The national dialogue on gun control has focused attention on the National Instant Criminal Background Check System (NICS). Federally-licensed gun dealers in all states are required to run a check through the system on any customer looking to purchase a gun. Critics, though, see a flaw in the program. While all states are asked to contribute information to the system — on their convicted criminals, drug abusers, mentally ill — they are not required to.
From NPR News, this is ALL THINGS CONSIDERED. I'm Audie Cornish.
We begin this hour with the end of President Obama's first term. He's got less than a week before next Monday's inauguration. This morning, he capped things off with an hour-long news conference in the White House East Room. As NPR's Ari Shapiro reports, most of the focus was on a rash of recent financial crises that Washington itself has created.
Originally published on Thu January 17, 2013 5:30 pm
Maybe it was an accident that Justin Timberlake's first single in six years hit the Internet less than an hour after the conclusion of the Golden Globes — the annual schmoozefest that features celebrities notoriously oiled up by an open bar, sharing what viewers are meant to think is a more than usually honest version of themselves.
It was just a single line in a speech given 50 years ago today. But that one phrase, "segregation now, segregation tomorrow and segregation forever," is remembered as one of the most vehement rallying cries against racial equality in American history.
The year was 1963. Civil rights activists were fighting for equal access to schools and the voting booth, and the federal government was preparing to intervene in many Southern states.
And on Jan. 14, in Montgomery, Ala., newly elected Gov. George Wallace, a Democrat, stepped up to a podium to deliver his inaugural address.
Originally published on Tue January 15, 2013 6:47 am
Rape is forcing increasing numbers of Syrian women and girls to flee their homes, according to a new report by the International Rescue Committee.
Women and girls tell the IRC they were attacked in public and inside their homes, mainly by armed men. For many, the assaults occurred in front of their family members. The IRC says this is forcing increasing numbers of Syrians to flee, becoming refugees in neighboring Lebanon, Turkey, Jordan and Iraq.
Courtney Forbes, 21, stands with the tandem bicycle that she and her husband, Harly relied on for transportation before it was stolen last week. They plan to donate the bike, which has since been returned, to the Washington School for the Blind.
The charming roots-folk band Black Prairie got its start as an outlet for The Decemberists' Chris Funk and Nate Query, who wanted an outlet for some of their rootsy, mostly instrumental string-band wanderings.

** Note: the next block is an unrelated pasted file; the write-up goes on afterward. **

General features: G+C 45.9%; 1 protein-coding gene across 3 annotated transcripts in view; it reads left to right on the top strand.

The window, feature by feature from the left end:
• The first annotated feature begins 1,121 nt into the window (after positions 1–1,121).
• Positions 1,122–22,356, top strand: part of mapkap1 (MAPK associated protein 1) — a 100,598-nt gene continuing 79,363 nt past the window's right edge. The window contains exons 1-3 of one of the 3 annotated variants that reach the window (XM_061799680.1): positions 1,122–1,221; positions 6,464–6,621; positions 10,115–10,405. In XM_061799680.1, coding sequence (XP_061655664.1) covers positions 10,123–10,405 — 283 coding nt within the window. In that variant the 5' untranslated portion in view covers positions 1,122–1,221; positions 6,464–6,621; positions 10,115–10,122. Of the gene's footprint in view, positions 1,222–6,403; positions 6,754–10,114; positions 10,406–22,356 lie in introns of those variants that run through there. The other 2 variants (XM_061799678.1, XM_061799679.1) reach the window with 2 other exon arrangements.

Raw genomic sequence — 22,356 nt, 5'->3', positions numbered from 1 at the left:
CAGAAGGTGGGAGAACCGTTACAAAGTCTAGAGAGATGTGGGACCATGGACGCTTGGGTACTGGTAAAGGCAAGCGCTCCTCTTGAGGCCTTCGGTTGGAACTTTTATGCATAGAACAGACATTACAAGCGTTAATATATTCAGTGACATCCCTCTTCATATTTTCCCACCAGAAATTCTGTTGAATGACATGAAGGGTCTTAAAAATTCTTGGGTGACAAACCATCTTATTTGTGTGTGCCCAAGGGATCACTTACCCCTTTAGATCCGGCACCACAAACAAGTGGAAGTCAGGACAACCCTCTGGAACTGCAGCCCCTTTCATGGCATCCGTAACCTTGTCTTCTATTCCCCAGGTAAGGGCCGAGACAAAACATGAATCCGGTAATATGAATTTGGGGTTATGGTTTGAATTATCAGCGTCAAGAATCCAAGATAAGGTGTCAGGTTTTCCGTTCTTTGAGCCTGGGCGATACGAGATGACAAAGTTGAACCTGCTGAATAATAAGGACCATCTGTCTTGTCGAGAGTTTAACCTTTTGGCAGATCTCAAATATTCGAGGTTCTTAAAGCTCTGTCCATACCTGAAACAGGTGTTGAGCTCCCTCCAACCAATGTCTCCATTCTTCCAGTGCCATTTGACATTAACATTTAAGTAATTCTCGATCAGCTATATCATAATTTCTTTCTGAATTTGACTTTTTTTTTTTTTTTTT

Cycling superstar Lance Armstrong, who has been stripped of his many victories because anti-doping authorities say he used performance enhancing drugs throughout his career, has reportedly told the staff at his Livestrong cancer charity that he's sorry. But it's not clear at this hour exactly what it is he's supposedly apologized for.
Originally published on Tue January 15, 2013 6:46 am
Days after the Department of Homeland Security said computer users should remove the latest versions of its Java software, Oracle Corp. says it has fixed the flaw, in a new update released Monday. As we reported Friday, hacking groups included the Java 7 vulnerability in new "exploit kits" this year.
Originally published on Tue January 15, 2013 5:24 pm
One week after the brilliant young quarterback Robert Griffin III blew out his right knee in an NFL playoff game, fans' questions have morphed from "How could this have happened?" to "When do we get him back?"
But figuring out when an athlete with damaged knee ligaments can get back in action is an inexact art at best, because medicine has yet to come up with a solid way to fix a knee.
After nearly two months in a Houston hospital, where he spent some of the time in intensive care for treatment of complications related to bronchitis, an infection and a stubborn fever, former President George H.W. Bush was sent home today.
Originally published on Mon January 14, 2013 3:05 pm
The flu season began early this year and has struck hard in many areas of the country. On Saturday, New York Governor Andrew Cuomo declared a public health emergency for the state of New York, and last week Boston Mayor Thomas Menino declared a similar emergency within the city of Boston.
Originally published on Mon January 14, 2013 2:58 pm
Quentin Tarantino's latest film is proving to be one of his most controversial. Django Unchained has drawn admiration and condemnation from critics, and has sparked debates about history, race and violence. NPR's Celeste Headlee reads from a variey of opinion pieces about the film.
This is TALK OF THE NATION. I'm Celeste Headlee in Washington. Neal Conan is away. This Sunday, Barack Obama will be officially sworn in for his second term as the 44th president of the United States. But today as Washington gears up for four more years, we wanted to look back at the first term, from health care to gay marriage to Afghanistan and Guantanamo Bay.
Gene Robinson, the first openly gay bishop in the Episcopal Church, has retired. He'll start working with the Center for American Progress, a progressive research and policy organization, on issues of faith and gay rights.
For many years, it didn't occur to Bishop Gene Robinson — the first openly gay bishop in the Episcopal Church — that he might retire before age 72, the mandatory retirement age for Episcopal bishops. But then, in 2010, Mary Glasspool, who is also openly gay, was elected bishop suffragan in the Diocese of Los Angeles and, for the first time, Robinson reconsidered his retirement plans.